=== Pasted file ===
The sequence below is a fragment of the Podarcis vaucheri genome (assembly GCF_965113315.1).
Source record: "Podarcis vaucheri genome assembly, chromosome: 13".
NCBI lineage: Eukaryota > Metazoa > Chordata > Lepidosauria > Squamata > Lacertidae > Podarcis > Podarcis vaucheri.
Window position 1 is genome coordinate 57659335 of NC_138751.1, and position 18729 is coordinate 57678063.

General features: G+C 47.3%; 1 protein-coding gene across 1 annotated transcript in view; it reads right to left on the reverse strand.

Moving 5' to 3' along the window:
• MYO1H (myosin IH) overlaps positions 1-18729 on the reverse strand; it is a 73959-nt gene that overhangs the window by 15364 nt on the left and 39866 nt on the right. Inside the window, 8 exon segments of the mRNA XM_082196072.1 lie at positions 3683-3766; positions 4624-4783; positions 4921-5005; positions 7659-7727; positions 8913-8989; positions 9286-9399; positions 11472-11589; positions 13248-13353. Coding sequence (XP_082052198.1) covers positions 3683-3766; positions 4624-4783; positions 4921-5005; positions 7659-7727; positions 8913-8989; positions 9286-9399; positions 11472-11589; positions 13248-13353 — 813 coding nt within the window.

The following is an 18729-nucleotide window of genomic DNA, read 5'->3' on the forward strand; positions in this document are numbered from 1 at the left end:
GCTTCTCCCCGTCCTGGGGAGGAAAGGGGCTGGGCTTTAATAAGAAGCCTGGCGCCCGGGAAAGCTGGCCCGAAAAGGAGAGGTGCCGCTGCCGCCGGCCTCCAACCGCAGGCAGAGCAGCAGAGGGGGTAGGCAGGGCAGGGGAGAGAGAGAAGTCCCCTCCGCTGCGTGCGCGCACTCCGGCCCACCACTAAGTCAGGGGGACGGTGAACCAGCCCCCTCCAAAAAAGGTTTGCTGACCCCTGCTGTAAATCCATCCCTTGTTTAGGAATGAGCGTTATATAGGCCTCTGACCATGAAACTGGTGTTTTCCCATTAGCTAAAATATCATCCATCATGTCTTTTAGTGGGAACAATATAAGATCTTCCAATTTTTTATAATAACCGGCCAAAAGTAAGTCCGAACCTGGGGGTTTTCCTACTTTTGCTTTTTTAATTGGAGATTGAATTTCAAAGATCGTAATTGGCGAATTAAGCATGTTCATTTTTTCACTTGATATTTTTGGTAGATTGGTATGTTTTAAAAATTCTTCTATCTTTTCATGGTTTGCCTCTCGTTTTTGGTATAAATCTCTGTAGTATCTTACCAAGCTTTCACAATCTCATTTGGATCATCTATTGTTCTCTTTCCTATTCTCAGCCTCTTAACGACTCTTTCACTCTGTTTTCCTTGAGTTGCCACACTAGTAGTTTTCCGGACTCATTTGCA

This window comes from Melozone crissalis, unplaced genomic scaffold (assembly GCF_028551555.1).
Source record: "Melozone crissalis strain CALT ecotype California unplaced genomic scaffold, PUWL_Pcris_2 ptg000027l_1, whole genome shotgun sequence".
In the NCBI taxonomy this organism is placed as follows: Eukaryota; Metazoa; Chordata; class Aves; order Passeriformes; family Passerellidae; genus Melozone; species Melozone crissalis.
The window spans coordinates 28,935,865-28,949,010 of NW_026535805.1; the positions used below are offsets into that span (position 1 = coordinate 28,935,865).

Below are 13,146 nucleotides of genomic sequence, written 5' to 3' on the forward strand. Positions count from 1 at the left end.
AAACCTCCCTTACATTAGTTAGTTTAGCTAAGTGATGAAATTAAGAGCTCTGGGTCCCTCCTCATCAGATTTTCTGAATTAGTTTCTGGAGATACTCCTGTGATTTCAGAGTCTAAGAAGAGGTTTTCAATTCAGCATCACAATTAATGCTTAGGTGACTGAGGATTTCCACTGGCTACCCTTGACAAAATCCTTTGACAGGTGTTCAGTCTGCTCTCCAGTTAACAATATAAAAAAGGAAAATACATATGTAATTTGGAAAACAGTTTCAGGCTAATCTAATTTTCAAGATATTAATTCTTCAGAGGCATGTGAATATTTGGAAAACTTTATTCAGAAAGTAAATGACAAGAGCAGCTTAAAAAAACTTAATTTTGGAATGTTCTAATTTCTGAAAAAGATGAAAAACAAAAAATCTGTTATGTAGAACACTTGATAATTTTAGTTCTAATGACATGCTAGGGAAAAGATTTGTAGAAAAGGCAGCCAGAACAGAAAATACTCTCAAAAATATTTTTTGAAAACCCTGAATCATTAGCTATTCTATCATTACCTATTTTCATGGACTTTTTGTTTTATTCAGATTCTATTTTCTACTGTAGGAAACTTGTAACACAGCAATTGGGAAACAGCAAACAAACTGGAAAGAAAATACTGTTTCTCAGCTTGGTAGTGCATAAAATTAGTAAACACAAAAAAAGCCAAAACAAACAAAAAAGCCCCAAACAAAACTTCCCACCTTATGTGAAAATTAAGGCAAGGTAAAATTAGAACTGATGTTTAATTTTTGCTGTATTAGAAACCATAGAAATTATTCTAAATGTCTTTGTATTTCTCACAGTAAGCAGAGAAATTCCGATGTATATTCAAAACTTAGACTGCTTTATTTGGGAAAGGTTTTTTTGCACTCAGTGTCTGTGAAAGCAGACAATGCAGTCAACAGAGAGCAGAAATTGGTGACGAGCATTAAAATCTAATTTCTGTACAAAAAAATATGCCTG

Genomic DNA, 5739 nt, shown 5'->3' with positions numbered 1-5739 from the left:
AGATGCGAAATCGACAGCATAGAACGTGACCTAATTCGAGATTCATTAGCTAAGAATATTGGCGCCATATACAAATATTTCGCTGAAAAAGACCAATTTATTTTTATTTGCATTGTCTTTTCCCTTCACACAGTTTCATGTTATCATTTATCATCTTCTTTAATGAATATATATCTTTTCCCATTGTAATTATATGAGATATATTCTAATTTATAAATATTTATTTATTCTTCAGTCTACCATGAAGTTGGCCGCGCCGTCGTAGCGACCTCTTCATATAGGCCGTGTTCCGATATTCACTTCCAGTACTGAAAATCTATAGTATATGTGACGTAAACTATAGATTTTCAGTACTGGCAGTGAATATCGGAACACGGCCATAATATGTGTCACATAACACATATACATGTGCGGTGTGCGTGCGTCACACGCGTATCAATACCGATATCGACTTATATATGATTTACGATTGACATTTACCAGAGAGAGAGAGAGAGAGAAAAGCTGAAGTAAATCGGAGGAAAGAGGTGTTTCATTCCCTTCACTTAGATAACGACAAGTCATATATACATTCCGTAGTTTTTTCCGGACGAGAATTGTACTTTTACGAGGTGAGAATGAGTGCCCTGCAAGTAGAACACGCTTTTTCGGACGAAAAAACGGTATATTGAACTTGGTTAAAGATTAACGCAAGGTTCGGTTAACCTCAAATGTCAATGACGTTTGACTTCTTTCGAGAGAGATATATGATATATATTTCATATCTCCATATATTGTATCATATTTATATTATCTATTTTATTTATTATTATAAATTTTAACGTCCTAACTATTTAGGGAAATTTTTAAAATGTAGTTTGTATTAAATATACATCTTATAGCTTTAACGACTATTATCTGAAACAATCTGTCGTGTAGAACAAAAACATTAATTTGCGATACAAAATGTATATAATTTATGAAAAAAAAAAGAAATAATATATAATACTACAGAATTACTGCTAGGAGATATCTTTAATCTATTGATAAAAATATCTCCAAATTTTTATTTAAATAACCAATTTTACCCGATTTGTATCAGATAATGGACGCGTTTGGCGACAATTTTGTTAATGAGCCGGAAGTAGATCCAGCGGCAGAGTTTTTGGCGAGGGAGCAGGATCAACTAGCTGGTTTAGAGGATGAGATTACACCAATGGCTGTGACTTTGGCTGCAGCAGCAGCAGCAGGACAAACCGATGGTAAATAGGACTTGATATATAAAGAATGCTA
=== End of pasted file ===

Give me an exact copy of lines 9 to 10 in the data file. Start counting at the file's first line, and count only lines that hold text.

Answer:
GCTTCTCCCCGTCCTGGGGAGGAAAGGGGCTGGGCTTTAATAAGAAGCCTGGCGCCCGGGAAAGCTGGCCCGAAAAGGAGAGGTGCCGCTGCCGCCGGCCTCCAACCGCAGGCAGAGCAGCAGAGGGGGTAGGCAGGGCAGGGGAGAGAGAGAAGTCCCCTCCGCTGCGTGCGCGCACTCCGGCCCACCACTAAGTCAGGGGGACGGTGAACCAGCCCCCTCCAAAAAAGGTTTGCTGACCCCTGCTGTAAATCCATCCCTTGTTTAGGAATGAGCGTTATATAGGCCTCTGACCATGAAACTGGTGTTTTCCCATTAGCTAAAATATCATCCATCATGTCTTTTAGTGGGAACAATATAAGATCTTCCAATTTTTTATAATAACCGGCCAAAAGTAAGTCCGAACCTGGGGGTTTTCCTACTTTTGCTTTTTTAATTGGAGATTGAATTTCAAAGATCGTAATTGGCGAATTAAGCATGTTCATTTTTTCACTTGATATTTTTGGTAGATTGGTATGTTTTAAAAATTCTTCTATCTTTTCATGGTTTGCCTCTCGTTTTTGGTATAAATCTCTGTAGTATCTTACCAAGCTTTCACAATCTCATTTGGATCATCTATTGTTCTCTTTCCTATTCTCAGCCTCTTAACGACTCTTTCACTCTGTTTTCCTTGAGTTGCCACACTAGTAGTTTTCCGGACTCATTTGCA

This window comes from Melozone crissalis, unplaced genomic scaffold (assembly GCF_028551555.1).